Monday, July 25, 2011

Between Tides in Monterey

First, I would like to quote from Steinbeck's Cannery Row:

The tide goes out imperceptibly. The boulders show and seem to rise up and the ocean recedes leaving little pools, leaving wet weed and moss and sponge, iridescence and brown and blue and China red. On the bottoms lie the incredible refuse of the sea, shells broken and chipped and bits of skeleton, claws, the whole sea bottom a fantastic cemetery on which the living scamper and scramble.

I recently read Cannery Row in preparation for my trip to Monterey. I read Of Mice and Men and The Pearl in high school, but perhaps due to my age, I did not appreciate how marvelously Steinbeck wrote. Now, as a biologist I revel in his accuracy and eloquence in describing intertidal marine life, not to mention his brilliant portrayal of human nature. Steinbeck was friends with Ed Ricketts, a great scientist and human being whose books Between Pacific Tides and Sea of Cortez remain ecological classics that are still relevant today. I was delighted to learn that Ricketts also influenced Joseph Campbell, mythologist and professor at Sarah Lawrence College, of whom I am a fan. Steinbeck-Ricketts-Campbell: Oh to be sitting amongst these men at dinner or drink! All great writers and philosophers, but one novelist, one biologist, and one mythologist. Three of my greatest interests!

But I digress, I simply wanted to endorse Cannery Row as a great American novel, superbly written, capturing a slice of life at Monterey at a time when the fishing industry ruled and a ma could make a living combing through the debris left by the tides. It was one of the most enjoyable reads I've had in recent memory.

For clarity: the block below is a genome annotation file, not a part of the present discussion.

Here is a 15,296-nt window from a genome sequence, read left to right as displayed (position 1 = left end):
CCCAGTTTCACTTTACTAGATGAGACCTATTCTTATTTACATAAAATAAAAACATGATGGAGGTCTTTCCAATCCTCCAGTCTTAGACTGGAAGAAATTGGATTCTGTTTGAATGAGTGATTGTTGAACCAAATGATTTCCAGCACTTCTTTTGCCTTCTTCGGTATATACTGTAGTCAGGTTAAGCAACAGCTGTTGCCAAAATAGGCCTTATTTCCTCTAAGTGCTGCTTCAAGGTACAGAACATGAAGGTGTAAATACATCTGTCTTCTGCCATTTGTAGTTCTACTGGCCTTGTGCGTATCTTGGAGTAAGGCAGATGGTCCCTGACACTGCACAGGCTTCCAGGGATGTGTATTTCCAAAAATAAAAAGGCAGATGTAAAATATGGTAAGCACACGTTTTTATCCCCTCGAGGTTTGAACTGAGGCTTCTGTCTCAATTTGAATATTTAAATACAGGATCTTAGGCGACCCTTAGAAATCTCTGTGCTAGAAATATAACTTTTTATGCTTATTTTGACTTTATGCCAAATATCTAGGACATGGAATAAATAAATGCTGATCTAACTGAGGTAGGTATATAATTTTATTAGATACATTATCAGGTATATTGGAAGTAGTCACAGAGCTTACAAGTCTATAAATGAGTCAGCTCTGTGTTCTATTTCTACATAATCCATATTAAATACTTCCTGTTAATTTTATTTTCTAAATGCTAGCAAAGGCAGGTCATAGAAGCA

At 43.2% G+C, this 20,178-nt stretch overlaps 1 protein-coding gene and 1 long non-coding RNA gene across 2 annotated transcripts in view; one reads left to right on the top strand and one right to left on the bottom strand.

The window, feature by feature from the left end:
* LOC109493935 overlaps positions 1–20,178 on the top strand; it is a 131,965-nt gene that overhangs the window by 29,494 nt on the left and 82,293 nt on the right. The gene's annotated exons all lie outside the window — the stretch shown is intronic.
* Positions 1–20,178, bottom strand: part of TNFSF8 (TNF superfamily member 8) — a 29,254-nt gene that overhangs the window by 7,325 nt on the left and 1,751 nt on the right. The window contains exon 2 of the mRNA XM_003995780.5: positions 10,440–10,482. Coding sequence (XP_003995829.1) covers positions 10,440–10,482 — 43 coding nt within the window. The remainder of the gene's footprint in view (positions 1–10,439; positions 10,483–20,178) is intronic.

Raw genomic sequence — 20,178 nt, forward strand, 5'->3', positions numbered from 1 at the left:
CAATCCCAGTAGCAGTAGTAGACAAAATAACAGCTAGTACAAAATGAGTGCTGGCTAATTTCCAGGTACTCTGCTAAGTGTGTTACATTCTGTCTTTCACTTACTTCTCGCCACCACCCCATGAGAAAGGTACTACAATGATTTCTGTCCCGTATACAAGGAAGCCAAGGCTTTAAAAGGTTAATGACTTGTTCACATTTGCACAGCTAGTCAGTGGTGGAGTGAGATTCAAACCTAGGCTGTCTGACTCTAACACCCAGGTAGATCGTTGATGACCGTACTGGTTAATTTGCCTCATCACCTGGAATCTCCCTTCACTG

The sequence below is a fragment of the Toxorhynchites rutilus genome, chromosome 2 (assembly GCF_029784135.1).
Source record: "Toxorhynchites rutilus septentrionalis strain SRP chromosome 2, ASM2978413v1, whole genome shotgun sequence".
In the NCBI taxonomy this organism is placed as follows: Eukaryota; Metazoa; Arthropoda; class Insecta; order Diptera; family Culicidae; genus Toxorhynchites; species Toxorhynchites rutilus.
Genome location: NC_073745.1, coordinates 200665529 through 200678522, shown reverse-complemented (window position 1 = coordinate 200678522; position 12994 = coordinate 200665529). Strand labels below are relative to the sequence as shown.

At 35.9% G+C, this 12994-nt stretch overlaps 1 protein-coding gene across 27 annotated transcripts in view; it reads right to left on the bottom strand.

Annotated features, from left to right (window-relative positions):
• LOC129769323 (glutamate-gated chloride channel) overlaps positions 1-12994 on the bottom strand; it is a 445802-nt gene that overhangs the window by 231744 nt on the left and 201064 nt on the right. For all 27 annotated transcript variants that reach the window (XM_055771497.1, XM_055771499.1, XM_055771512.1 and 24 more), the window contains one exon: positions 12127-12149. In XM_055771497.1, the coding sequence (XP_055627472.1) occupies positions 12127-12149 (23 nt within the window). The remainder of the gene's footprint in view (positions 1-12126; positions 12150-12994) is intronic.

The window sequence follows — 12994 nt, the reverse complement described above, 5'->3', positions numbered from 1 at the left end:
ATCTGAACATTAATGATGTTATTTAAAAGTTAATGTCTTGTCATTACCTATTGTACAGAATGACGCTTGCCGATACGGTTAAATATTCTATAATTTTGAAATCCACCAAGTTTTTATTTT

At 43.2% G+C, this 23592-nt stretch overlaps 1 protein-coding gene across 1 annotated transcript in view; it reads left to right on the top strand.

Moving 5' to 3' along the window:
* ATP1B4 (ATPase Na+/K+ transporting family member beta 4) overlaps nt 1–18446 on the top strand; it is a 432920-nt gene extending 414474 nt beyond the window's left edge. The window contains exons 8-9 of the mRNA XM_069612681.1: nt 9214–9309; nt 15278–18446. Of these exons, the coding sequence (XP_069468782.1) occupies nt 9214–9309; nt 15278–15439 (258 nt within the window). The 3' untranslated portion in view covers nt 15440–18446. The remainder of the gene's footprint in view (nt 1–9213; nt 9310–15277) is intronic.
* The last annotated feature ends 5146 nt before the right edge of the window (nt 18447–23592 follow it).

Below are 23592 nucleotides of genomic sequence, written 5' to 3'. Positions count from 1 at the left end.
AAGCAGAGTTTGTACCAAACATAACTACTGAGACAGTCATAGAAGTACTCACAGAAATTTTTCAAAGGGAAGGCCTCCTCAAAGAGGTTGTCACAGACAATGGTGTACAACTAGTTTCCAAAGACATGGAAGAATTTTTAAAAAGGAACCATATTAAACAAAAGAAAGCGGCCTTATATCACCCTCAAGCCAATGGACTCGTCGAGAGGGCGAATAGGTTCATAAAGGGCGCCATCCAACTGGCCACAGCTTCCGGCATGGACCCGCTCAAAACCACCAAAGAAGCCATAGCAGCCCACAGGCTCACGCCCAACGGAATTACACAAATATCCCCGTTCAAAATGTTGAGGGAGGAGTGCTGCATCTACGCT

Partly inspired by the accurate tidal pool descriptions in the novel, I wanted to once again relish in witnessing the life-or-death ecological struggles that are played out in the transient worlds of tidal pools. I made my way yesterday to The Great Tidepool, which is just beyond the Point Pinos Lighthouse on Sunset Drive in Pacific Grove. I made no spectacular finds, just the regular refuse of the surf, but still, for one unaccustomed to the watery rocky world "between Pacific tides," I felt as though I was treading on sacred ground. (I took my shoes off like Moses before the burning bush, more for fear that I would inadvertently squash some delicate creature than the sense of the sacred.)

I would like to share here the humble fruits of my exploring:

First thing you notice in the tidal pools (besides the giant blades of kelp) is the hundreds of still or slowly moving snail shells. Now it should be noted that not all snail shells host snails. As we well know, nothing is wasted in Mother Nature, and when a snail dies (or is eaten), the empty shell is often quickly inhabited by those funny creatures we know of as hermit crabs.

Now the type of snails and crabs that are present at Monterey, I am no expert. But to the best of my abilities, and with the use of a handy field guide, I am guessing that most of the snails (or snail shells) I photographed, belong to the Black Tegula, Tegula funebralis.

Photographing the crabs proved much more difficult. I saw hundreds of them, but they were always scattering just a few steps ahead of me. I am also one who is reluctant to turn over stones and disturb wildlife, unless it is for a scientific study. So I got excited when I got up close to one crab who wasn't moving, but then realized it was only the exoskeleton I was looking at. The crab had either died or molted. I think he was just a dead crab. Here I am holding up the carcass:

Thankfully, later to my delight, I was able to capture a living one on film. A photo is below:

I believe both the crabs, the dead photographed and the living on film, are purple shore crabs, Hemigrapsus nudus.

The dead, the living, scrambling atop one another. The living feed off the dead. One snails skeleton becomes a hermit crabs home. Beach fleas feast on the washed up kelp and algae, that dry out in the sun. Steinbeck said it best: "On the bottoms lie the incredible refuse of the sea, shells broken and chipped and bits of skeleton, claws, the whole sea bottom a fantastic cemetery on which the living scamper and scramble."

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